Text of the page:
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      The analgesic effect of the ultrasound-guided transverse abdominis plane block after laparoscopic cholecystectomy

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          Abstract

          Background

          Several methods are performed to control the pain after a laparoscopic cholecystectomy. Recently, the transverse abdominis plane block has been proposed to compensate for the problems developed by preexisting methods. This study was designed to evaluate the effect of the ultrasound-guided transverse abdominis plane block (US-TAP block) and compare efficacy according to the concentration of local analgesics in patients undergoing laparoscopic cholecystectomy.

          Methods

          Fifty-four patients undergoing laparoscopic cholecystectomy were randomized into three groups. The patients in Group Control did not receive the US-TAP block. The patients in Group B 0.25 and Group B 0.5 received the US-TAP block with 0.25% and 0.5% levobupivacaine 30 ml respectively. After the general anesthesia, a bilateral US-TAP block was performed using an in-plane technique with 15 ml levobupivacaine on each side. Intraoperative use of remifentanil and postoperative demand of rescue analgesics in PACU were recorded. The postoperative verbal numerical rating scale (VNRS) was evaluated at 20, 30, and 60 min, and 6, 12, and 24 hr. Postoperative complications, including pneumoperitoneum, bleeding, infection, and sleep disturbance, were also checked.

          Results

          The intraoperative use of remifentanil, postoperative VNRS and the postoperative demand of rescue analgesics were lower in the groups receiving the US-TAP block (Group B 0.25 and Group B 0.5) than Group Control. There were no statistically or clinically significant differences between Group B 0.25 and Group B 0.5. No complications related to the US-TAP block were observed.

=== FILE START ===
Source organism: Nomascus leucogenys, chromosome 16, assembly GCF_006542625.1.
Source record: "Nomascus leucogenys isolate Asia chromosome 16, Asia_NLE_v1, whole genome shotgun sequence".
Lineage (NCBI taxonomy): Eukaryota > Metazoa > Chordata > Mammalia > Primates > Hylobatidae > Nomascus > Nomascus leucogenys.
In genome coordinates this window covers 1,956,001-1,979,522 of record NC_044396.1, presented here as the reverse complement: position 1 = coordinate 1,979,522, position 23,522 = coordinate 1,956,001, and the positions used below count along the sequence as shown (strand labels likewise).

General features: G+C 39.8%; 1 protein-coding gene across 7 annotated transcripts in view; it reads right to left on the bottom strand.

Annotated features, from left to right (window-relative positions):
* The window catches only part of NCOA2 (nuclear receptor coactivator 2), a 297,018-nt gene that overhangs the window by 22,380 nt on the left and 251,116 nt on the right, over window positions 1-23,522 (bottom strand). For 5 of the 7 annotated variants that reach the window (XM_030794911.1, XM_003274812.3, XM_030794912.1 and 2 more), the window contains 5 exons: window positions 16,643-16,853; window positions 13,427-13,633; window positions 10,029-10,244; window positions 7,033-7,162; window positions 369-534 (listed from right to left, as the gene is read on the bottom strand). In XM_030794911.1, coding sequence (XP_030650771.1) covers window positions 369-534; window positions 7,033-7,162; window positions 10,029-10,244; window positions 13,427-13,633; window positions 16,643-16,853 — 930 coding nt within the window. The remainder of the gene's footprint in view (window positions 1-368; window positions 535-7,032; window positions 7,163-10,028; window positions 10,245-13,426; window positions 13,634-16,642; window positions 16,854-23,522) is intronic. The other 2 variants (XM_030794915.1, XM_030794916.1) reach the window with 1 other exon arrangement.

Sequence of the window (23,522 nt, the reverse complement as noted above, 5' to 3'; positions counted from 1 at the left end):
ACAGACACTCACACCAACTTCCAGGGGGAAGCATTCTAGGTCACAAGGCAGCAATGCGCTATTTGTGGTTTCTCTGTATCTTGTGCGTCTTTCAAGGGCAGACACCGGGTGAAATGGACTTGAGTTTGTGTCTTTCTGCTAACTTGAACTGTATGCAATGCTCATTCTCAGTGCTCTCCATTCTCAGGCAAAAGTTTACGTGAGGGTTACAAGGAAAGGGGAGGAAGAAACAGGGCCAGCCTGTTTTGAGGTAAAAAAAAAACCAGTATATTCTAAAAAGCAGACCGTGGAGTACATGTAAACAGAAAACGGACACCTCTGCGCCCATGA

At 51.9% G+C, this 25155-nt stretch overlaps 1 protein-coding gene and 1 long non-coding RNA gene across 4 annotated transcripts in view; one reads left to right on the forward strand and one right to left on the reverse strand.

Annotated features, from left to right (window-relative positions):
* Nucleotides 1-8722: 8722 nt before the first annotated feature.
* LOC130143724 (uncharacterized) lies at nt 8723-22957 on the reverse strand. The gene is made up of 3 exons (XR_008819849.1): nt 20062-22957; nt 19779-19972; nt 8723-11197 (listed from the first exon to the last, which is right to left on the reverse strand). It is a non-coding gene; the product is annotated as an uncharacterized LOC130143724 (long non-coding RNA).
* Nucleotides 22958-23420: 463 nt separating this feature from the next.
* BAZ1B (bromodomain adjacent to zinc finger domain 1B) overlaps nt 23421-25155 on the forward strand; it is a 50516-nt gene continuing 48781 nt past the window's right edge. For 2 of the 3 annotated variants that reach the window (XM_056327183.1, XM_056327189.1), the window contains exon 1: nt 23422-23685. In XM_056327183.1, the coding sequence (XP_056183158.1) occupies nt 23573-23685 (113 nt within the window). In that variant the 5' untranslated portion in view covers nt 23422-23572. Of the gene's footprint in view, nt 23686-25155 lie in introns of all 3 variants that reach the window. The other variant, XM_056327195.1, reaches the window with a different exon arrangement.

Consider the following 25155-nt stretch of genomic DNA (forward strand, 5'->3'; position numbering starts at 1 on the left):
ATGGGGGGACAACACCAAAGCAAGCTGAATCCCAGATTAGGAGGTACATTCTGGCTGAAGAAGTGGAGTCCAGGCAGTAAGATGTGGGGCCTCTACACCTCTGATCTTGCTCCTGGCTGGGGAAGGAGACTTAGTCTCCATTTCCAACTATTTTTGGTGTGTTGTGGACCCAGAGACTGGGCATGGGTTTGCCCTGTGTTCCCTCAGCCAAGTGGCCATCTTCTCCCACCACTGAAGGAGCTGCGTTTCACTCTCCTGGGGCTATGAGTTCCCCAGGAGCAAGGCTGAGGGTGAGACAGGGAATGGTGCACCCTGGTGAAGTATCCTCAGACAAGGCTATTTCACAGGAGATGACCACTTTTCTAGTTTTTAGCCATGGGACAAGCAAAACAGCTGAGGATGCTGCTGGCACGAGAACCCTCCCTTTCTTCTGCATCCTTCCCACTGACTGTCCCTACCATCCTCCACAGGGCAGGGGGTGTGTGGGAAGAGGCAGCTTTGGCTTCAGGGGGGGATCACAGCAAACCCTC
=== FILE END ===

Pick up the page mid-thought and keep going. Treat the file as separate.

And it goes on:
Conclusions

          The US-TAP block with 0.25% or 0.5% levobupivacaine 30 ml (15 ml on each side) significantly reduced postoperative pain in patients undergoing laparoscopic cholecystectomy.

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          Most cited references 24

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          Abdominal field block: a new approach via the lumbar triangle.

           A. W. Rafi (2001)
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            The analgesic efficacy of transversus abdominis plane block after cesarean delivery: a randomized controlled trial.

            The transversus abdominis plane (TAP) block is an effective method of providing postoperative analgesia in patients undergoing midline abdominal wall incisions. We evaluated its analgesic efficacy over the first 48 postoperative hours after cesarean delivery performed through a Pfannensteil incision, in a randomized controlled, double-blind, clinical trial. Fifty women undergoing elective cesarean delivery were randomized to undergo TAP block with ropivacaine (n = 25) versus placebo (n = 25), in addition to standard postoperative analgesia comprising patient-controlled IV morphine analgesia and regular diclofenac and acetaminophen. All patients received a standard spinal anesthetic, and at the end of surgery, a bilateral TAP block was performed using 1.5 mg/kg ropivacaine (to a maximal dose of 150 mg) or saline on each side. Each patient was assessed postoperatively by a blinded investigator: in the postanesthesia care unit and at 2, 4, 6, 12, 24, 36, and 48 h postoperatively. The TAP block with ropivacaine compared with placebo reduced postoperative visual analog scale pain scores. Mean (+/- sd) total morphine requirements in the first 48 postoperative hours were also reduced (66 +/- 26 vs 18 +/- 14 mg, P < 0.001), as was the 12-h interval morphine consumption up to 36 h postoperatively. The incidence of sedation was reduced in patients undergoing TAP blockade. There were no complications attributable to the TAP block. The TAP block, as a component of a multimodal analgesic regimen, provided superior analgesia when compared with placebo block up to 48 postoperative hours after elective cesarean delivery.